Last week, we discussed the tax benefits of health savings accounts, tax-advantaged savings accounts specifically designed for individuals with high-deductible health plans (HDHPs). But for those who do not have an HDHP, there are other options when it comes to paying for medical expenses. Enter flexible savings accounts, or FSAs, which can help cover the cost of health care expenses, all while saving you money during tax time. Here’s an overview of flexible spending accounts, including what they are, how they work, and their tax benefits that can save you money.
What is a Flexible Spending Account (FSA)?
Like a health savings account (HSA), a flexible spending account (FSA) is a tax-advantaged savings account used to pay for qualified medical expenses. In addition, FSA contributions are made with pre-tax dollars, which means these contributions are not included in your taxable income, thus reducing your tax liability for the year. Unlike an HSA, contributions made to your FSA do not carry over to the next year and instead use a “use it or lose it” policy. This essentially means that any funds that are unspent by the end of each plan year are forfeited to your employer. However, your employer may offer some exceptions to this rule. For example, some employers might give you an additional grace period of an extra 2.5 months to use the funds or allow up to $610 to carry over into the following year.
In 2023, the IRS allows you to contribute up to $3,050 to your FSA if you’re a single person. If you are married, your spouse may also contribute the same amount through their own employer. Although they are not required to, your employer may also contribute to your personal FSA. While an FSA can cover things like medical deductibles, first aid supplies, eyeglasses, contact lenses, some dental expenses, copayments, some prescriptions drugs, and coinsurance, all FSA-eligible expenses are determined by the IRS. Unlike HSAs, FSAs are typically owned by the employer or the FSA administrator. When you leave your job, you generally lose access to your FSA.
How Does an FSA Work?
During your employer’s open enrollment period, you have the opportunity to sign up for an FSA. You’ll need to decide how much money you want to contribute to the account for the upcoming plan year. For example, you can designate a certain dollar amount for your FSA, up to the IRS limit. Once you’ve enrolled in the FSA, your chosen contribution amount will be deducted from your paycheck on a pre-tax basis. As you incur eligible medical expenses throughout the plan year, you can access the funds in your FSA to pay for them. Your employer will provide you with a payment card, which is similar to a debit card, or reimbursement procedures to access the funds. You are liable for paying back your account if the benefits card is unintentionally or knowingly used for ineligible costs. Any unspent funds in your FSA at the end of the plan year may be forfeited.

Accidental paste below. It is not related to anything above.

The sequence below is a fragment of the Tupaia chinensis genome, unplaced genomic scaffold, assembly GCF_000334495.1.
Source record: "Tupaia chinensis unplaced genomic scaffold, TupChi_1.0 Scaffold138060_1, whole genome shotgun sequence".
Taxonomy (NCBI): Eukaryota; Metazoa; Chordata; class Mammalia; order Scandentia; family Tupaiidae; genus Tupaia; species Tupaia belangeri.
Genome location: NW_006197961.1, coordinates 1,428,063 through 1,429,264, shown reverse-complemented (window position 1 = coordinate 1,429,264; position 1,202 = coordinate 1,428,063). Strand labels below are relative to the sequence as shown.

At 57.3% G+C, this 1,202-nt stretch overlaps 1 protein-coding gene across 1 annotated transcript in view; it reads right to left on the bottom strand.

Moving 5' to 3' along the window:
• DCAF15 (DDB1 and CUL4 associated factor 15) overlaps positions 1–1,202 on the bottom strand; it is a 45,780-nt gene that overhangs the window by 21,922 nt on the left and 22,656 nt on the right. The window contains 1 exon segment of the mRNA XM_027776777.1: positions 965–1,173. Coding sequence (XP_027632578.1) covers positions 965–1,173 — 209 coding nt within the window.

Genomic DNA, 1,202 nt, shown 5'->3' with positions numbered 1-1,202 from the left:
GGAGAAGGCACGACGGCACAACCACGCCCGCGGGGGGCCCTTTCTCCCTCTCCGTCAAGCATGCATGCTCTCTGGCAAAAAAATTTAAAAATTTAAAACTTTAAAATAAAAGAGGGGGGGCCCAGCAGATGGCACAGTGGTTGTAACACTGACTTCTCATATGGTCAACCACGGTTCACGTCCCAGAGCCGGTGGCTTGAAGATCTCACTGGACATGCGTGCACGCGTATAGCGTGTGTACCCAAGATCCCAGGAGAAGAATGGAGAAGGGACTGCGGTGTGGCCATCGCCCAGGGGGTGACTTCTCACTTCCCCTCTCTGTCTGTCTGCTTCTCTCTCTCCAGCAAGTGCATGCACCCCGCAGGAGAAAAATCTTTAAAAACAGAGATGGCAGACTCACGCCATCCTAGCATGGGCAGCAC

While contributions to your FSA are not tax-deductible like those of an HSA, they are deposited pre-tax, which lowers your total tax liability. For example, if your annual salary is $50,000 and you contribute $3,000 to your FSA, your gross income would then be $47,000. Any taxes owed, whether they are federal, state, or local, would be based on the gross amount. Because these funds are not taxed, you cannot claim a tax deduction for your contributions. However, FSA participants have an average 30% tax savings on the total amount they contribute to their account.
FSAs vs. HSAs
HSAs and FSAs are both popular tools for managing healthcare expenses, but they have some key differences. Not everyone qualifies for an HSA, but FSAs are generally available to employees who work for an employer that offers this benefit. The contribution limits for HSAs are typically higher than those for FSAs. In 2023, the maximum annual contribution for individuals with self-only HDHP coverage is $3,650, while for family coverage, it’s $7,300. Individuals aged 55 or older can make an additional $1,000 catch-up contribution. FSAs have lower contribution limits, with the maximum annual contribution limit of $2,850 per individual in 2023. This limit applies to each employee and is not based on family coverage. HSAs offer the advantage of rollover, while FSAs follow a “use it or lose it” policy, with some exceptions. Contributions to both accounts are made with pre-tax dollars, reducing your taxable income. Withdrawals for qualified medical expenses are generally tax-free for both accounts.
If you’re thinking about getting an HSA or FSA, you should consider your specific circumstances, healthcare needs, and employer offerings to determine which option is best suited for you.
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